Tuesday, September 17, 2013

Toddler Bed Transition - the latest in parental punishment

Toddler beds look so cute, in theory.  Then, when you actually have to use them in practice, they look like parental torture devices.

We have/had a good sleeper for 2 years.  For the first 6-7 months of his life, Calvin fought sleeping hardcore and I was willing to go along with it because he was my "baby."  After 7 months of sleeping 3 hours/night and trying to nurse him back to sleep, I threw in the towel and we consulted books and the internet on how to convince our child that sleep was oh so sweet.  We did 8 nights of some exhausted derivative of "cry it out" and whatever happened,  transformed our horrible sleeper into a fantastic nap and sleep-lover.  Calvin would pull himself towards his crib at night, put his head down and say "night night!"  We would close the door and walk out. Easy peasy.  We did that for about 2 years.  And then...

...comes baby #2.  At some point, your toddler needs to leave the crib.  "But we are all so happy with him in the crib! He loves it and he sleeps so well!" pointed out my ever-observant husband.   Yeah, but you know what? I'm NOT buying another crib for our new baby when we have a perfectly good one sitting there and when we already have a toddler bed, sitting empty.  I wasn't about to put any pressure on Calvin to transition.  I was going to let it be up to him completely.   The baby can sleep in the bassinet for a few months, so Calvin would still have time after the baby arrived for his crib.  No pressure on anyone.  However, he did something I wasn't planning on and made the leap himself...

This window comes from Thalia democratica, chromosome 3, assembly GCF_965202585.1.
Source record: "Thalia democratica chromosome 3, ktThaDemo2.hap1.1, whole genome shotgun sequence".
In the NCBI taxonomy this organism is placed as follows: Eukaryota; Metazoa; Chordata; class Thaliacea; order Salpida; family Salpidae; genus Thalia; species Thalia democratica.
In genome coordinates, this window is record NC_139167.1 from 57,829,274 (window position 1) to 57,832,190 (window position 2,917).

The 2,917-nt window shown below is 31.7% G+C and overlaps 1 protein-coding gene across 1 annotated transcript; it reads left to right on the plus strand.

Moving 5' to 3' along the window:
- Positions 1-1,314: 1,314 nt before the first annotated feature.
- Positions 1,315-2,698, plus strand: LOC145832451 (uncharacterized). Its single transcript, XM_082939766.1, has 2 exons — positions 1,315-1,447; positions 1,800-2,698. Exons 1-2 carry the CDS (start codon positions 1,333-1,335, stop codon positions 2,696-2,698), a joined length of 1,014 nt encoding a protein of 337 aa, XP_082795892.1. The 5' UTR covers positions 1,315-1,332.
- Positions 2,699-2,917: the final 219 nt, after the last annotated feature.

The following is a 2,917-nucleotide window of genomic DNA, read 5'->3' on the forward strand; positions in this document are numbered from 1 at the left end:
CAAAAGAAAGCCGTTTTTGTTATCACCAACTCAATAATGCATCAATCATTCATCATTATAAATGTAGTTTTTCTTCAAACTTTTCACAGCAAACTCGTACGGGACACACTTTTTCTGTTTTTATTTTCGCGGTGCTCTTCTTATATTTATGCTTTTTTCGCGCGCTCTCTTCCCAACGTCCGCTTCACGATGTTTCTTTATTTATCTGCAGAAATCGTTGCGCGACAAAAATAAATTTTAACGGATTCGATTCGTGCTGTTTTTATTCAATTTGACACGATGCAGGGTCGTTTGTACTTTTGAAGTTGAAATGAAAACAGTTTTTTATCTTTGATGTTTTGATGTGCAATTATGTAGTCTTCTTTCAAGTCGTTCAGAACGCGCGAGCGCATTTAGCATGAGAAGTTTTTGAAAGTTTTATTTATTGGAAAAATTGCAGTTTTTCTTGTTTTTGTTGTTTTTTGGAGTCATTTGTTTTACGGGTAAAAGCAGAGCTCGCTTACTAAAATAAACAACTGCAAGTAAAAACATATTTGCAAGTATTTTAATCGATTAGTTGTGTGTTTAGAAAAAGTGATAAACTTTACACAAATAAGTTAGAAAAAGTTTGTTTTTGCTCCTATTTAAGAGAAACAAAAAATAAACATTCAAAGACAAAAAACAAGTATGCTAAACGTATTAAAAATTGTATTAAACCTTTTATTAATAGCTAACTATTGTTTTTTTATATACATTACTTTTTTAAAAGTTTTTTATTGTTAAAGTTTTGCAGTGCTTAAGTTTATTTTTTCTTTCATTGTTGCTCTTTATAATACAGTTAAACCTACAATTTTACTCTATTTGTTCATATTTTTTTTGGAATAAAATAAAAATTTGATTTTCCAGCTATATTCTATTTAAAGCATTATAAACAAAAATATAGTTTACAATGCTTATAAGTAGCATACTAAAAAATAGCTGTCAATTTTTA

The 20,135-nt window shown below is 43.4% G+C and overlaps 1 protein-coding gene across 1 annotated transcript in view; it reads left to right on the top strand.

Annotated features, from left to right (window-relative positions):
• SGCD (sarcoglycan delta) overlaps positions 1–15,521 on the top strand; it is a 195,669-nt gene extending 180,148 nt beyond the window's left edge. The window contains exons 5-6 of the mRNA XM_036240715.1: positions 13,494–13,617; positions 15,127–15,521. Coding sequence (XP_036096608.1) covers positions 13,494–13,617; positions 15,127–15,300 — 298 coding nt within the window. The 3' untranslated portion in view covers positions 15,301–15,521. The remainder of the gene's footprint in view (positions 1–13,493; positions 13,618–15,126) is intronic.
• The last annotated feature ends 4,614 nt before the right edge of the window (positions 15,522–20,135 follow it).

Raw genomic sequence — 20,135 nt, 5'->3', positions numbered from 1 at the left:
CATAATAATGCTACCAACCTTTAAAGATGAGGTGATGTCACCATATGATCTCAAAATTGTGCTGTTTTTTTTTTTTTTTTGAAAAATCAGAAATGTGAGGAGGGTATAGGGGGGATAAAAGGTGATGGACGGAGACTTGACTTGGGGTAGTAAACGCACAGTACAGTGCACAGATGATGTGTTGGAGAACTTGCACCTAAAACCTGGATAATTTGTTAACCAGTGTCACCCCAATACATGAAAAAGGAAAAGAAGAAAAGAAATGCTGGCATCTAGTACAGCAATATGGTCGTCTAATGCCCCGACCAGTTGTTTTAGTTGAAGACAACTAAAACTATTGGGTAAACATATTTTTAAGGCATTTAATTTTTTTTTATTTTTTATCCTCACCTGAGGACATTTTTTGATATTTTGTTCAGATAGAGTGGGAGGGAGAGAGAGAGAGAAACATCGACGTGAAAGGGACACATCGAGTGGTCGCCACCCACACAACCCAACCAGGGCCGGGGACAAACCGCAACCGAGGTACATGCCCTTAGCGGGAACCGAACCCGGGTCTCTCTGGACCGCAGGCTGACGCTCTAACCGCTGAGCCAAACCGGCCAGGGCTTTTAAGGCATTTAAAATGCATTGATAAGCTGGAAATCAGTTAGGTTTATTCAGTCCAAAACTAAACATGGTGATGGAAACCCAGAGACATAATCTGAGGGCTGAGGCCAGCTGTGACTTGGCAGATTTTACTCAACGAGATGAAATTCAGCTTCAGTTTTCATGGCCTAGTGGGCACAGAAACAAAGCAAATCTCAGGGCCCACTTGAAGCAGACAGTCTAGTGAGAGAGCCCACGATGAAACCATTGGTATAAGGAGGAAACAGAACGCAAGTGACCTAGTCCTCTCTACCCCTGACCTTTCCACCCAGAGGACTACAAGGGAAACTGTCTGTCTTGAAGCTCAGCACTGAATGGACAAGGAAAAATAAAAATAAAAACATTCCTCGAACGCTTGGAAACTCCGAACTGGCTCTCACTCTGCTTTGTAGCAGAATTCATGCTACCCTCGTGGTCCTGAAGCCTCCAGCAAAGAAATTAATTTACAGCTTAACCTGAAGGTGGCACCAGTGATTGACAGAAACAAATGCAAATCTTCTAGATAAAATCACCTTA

One night I asked him, "Calvin, do you want to sleep in the crib or the big boy bed in the other room?"  "Big boy bed!"  Ok...he chose this.  He wants this.  Or so I thought...

Flash forward 5 nights now and our previously simple routine of "night night!" and lights out, has turned into a re-do of the toddler version of crying it out.  It takes 1-1.5 hours to get him to go to sleep now, regardless of our method.  FORTUNATELY, and let me emphasize this greatly, he does NOT get out of his bed.  Most articles are how to keep your child in bed, but we don't have that issue.  We have the scream-for-hours-on-end issue.   I think the only reason why he doesn't get out is because Jon met him at the door when he opened it the FIRST time ever and that set the tone early on. Even still, the hours of crying are extremely difficult to endure.  And we aren't the only ones to struggle with toddler sleep.

So for now, we are rubbing his back, reading books in the dark in soft voices, putting on white noise AND a music box, (Edelweiss), and nothing seems to work.  The only thing that does work is letting him scream, "Momma momma momma!" for about 45 mins-1 hour and he is so exhausted that I can sit there with my hand on his back for 8 minutes and he passes out.  Again, he has to be exhausted and emotionally drained.  Everything else is not working.

Tips? Anyone?  We had hoped to only have one screaming child in our house at a time but it's looking like we may have two.  How long did it take your toddler to transition? TELL ME YOUR SECRETS!

1 comment:

  1. Our oldest fought the transition form cot to big bed for a day but we just put him in the travel cot next to his new bed, new bed was so much more comfortable he just adapted. Our older two went into full size singles so we could cuddle them if they were upset and that helped. They now have doubles (come with the house) which they love although they hanker for bunk beds. Our baby will be the first to be in a toddler bed if we get a new house with a room for her as we will just take the side from the cot, unless she wants to go straight into a double. If we stay in the current house we will put the double bed in our older daughters room in storage and get the girls bunk beds. Then the older can sleep train the younger ;)

    If he is really struggling check out the flexa system. Grows with your child and can be made into something very exciting. We had these in the UK and the children were gutted to have to put them in storage.


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